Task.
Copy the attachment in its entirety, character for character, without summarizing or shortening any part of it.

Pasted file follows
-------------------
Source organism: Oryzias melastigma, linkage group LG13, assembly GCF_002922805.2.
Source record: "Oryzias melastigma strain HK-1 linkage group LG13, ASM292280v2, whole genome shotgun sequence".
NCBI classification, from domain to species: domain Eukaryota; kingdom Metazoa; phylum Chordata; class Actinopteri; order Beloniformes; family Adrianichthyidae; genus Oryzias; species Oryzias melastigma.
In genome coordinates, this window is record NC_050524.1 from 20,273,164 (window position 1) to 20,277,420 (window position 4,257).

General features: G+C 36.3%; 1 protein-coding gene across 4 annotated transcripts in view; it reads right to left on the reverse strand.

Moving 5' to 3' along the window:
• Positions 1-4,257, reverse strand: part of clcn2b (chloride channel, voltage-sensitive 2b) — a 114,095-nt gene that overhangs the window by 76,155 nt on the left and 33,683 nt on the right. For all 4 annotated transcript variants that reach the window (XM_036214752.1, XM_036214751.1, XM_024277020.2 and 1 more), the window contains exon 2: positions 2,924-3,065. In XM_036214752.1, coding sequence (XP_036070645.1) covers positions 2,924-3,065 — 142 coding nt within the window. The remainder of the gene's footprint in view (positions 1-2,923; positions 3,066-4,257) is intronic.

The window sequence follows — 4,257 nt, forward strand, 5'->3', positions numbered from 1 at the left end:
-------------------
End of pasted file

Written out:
Source organism: Oryzias melastigma, linkage group LG13, assembly GCF_002922805.2.
Source record: "Oryzias melastigma strain HK-1 linkage group LG13, ASM292280v2, whole genome shotgun sequence".
NCBI classification, from domain to species: domain Eukaryota; kingdom Metazoa; phylum Chordata; class Actinopteri; order Beloniformes; family Adrianichthyidae; genus Oryzias; species Oryzias melastigma.
In genome coordinates, this window is record NC_050524.1 from 20,273,164 (window position 1) to 20,277,420 (window position 4,257).

General features: G+C 36.3%; 1 protein-coding gene across 4 annotated transcripts in view; it reads right to left on the reverse strand.

Moving 5' to 3' along the window:
• Positions 1-4,257, reverse strand: part of clcn2b (chloride channel, voltage-sensitive 2b) — a 114,095-nt gene that overhangs the window by 76,155 nt on the left and 33,683 nt on the right. For all 4 annotated transcript variants that reach the window (XM_036214752.1, XM_036214751.1, XM_024277020.2 and 1 more), the window contains exon 2: positions 2,924-3,065. In XM_036214752.1, coding sequence (XP_036070645.1) covers positions 2,924-3,065 — 142 coding nt within the window. The remainder of the gene's footprint in view (positions 1-2,923; positions 3,066-4,257) is intronic.

The window sequence follows — 4,257 nt, forward strand, 5'->3', positions numbered from 1 at the left end: